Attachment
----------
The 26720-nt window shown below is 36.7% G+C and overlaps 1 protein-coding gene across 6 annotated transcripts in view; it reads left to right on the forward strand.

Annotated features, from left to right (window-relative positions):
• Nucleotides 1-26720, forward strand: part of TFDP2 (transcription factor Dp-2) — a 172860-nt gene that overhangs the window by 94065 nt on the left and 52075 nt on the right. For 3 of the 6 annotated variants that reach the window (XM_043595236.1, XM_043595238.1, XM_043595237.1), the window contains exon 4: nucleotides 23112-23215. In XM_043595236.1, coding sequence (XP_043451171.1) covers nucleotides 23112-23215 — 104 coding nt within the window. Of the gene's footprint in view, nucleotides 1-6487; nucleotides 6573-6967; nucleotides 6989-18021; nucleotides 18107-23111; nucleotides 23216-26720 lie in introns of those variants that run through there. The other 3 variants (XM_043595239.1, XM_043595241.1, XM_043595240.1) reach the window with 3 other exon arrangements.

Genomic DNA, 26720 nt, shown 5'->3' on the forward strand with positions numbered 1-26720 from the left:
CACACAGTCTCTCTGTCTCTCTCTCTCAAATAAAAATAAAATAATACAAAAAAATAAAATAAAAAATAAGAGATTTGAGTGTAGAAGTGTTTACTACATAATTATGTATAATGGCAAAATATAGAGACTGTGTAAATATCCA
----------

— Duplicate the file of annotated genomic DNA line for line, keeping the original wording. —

The 26720-nt window shown below is 36.7% G+C and overlaps 1 protein-coding gene across 6 annotated transcripts in view; it reads left to right on the forward strand.

Annotated features, from left to right (window-relative positions):
• Nucleotides 1-26720, forward strand: part of TFDP2 (transcription factor Dp-2) — a 172860-nt gene that overhangs the window by 94065 nt on the left and 52075 nt on the right. For 3 of the 6 annotated variants that reach the window (XM_043595236.1, XM_043595238.1, XM_043595237.1), the window contains exon 4: nucleotides 23112-23215. In XM_043595236.1, coding sequence (XP_043451171.1) covers nucleotides 23112-23215 — 104 coding nt within the window. Of the gene's footprint in view, nucleotides 1-6487; nucleotides 6573-6967; nucleotides 6989-18021; nucleotides 18107-23111; nucleotides 23216-26720 lie in introns of those variants that run through there. The other 3 variants (XM_043595239.1, XM_043595241.1, XM_043595240.1) reach the window with 3 other exon arrangements.

Genomic DNA, 26720 nt, shown 5'->3' on the forward strand with positions numbered 1-26720 from the left:
CACACAGTCTCTCTGTCTCTCTCTCTCAAATAAAAATAAAATAATACAAAAAAATAAAATAAAAAATAAGAGATTTGAGTGTAGAAGTGTTTACTACATAATTATGTATAATGGCAAAATATAGAGACTGTGTAAATATCCA